If one insist upon engaging in the risky business of constructing historical analogies, a practice many professional historians avoid, a comparison of President Obama’s actions with those of Abraham Lincoln’s during the Civil War would be on much firmer ground. What is at question here is the scope of the theater of war and the denial of Habeas Corpus, the constitutional provision that requires the government to charge a detainee within 72 hours or release them.

Abraham Lincoln – who is now almost universally regarded as our greatest President, the savior of the Union –  not only ignored a Writ of Habeas Corpus  issued by the Chief Justice of the Supreme Court, Roger B. Taney – author of the notoriously racist Dred Scott Decision – but Lincoln suspended the right of Habeas Corpus altogether on September 24, 1862.  His executive order offered this explanation:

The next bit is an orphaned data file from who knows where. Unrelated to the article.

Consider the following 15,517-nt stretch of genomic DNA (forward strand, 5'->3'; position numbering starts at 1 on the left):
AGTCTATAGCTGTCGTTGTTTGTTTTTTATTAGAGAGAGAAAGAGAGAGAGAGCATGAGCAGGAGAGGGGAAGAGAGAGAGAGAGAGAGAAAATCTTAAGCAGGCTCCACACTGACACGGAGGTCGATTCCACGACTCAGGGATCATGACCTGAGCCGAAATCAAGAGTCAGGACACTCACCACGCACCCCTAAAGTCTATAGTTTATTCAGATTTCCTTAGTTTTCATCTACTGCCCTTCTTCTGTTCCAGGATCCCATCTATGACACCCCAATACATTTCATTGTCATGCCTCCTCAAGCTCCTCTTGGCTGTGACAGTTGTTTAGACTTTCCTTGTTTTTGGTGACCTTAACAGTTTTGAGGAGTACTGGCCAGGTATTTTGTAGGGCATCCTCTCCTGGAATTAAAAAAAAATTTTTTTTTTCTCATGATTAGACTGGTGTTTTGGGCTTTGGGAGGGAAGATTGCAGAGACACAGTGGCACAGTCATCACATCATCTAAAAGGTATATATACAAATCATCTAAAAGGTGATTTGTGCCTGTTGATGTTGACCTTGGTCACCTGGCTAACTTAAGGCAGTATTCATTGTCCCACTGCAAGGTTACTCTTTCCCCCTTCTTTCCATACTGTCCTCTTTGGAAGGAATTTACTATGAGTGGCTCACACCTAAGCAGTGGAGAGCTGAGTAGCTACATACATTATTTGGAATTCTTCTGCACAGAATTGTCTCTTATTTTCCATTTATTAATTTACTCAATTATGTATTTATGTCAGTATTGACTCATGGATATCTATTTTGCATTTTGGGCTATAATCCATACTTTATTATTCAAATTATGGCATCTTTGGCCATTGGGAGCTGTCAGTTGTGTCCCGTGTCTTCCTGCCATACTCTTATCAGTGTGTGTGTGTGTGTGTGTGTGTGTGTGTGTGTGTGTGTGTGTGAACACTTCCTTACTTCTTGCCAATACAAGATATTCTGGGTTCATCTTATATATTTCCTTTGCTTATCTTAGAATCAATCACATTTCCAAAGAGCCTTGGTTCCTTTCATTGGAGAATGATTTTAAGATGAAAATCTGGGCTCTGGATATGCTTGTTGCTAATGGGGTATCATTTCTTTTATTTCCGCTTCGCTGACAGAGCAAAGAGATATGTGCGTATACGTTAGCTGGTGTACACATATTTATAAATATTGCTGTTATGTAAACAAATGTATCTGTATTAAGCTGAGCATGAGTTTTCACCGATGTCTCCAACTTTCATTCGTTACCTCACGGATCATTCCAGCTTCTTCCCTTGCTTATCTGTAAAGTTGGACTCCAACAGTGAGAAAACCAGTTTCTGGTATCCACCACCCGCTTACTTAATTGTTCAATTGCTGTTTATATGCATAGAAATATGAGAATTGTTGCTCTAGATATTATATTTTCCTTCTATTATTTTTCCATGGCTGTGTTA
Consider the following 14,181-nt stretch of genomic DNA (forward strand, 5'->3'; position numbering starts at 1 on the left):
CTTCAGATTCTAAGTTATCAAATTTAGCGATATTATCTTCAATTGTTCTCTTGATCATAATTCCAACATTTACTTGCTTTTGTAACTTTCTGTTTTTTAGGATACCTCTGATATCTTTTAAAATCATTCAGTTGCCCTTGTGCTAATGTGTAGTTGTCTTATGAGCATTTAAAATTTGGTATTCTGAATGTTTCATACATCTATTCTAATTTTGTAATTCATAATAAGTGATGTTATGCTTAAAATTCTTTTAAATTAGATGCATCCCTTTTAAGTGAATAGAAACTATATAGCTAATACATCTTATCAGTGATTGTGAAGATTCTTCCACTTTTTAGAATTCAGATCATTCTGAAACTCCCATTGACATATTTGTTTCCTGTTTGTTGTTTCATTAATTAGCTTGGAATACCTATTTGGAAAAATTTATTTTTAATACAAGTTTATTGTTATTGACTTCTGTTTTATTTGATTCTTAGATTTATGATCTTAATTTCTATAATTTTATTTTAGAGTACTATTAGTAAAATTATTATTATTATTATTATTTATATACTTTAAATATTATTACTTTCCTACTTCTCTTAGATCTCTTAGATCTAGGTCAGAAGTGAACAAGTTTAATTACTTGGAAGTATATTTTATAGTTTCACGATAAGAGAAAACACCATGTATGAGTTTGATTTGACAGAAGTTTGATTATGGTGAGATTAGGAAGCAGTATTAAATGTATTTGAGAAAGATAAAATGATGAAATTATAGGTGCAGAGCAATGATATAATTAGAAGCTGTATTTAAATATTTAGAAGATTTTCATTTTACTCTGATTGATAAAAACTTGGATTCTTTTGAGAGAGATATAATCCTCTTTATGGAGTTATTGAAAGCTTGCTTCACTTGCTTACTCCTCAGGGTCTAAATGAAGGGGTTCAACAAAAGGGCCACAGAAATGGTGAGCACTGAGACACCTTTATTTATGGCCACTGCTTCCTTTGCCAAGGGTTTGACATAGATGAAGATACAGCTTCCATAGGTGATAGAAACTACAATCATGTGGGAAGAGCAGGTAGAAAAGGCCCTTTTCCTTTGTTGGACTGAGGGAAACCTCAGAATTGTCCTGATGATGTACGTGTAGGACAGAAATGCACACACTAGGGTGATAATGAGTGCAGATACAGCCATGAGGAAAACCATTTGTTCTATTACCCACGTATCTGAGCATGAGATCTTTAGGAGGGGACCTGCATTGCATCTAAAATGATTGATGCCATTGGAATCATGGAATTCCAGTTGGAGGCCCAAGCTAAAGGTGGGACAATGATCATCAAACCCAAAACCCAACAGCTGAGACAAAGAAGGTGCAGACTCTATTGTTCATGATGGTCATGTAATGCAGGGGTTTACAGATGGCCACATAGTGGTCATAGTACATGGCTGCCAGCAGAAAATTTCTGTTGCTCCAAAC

during the existing insurrection and as a necessary measure for suppressing the same, all Rebels and Insurgents, their aiders and abettors within the United States, and all persons discouraging volunteer enlistments, resisting militia drafts, or guilty of any disloyal practice, affording aid and comfort to Rebels against the authority of United States, shall be subject to martial law and liable to trial and punishment by Courts Martial or Military Commission… the Writ of Habeas Corpus is suspended in respect to all persons arrested…”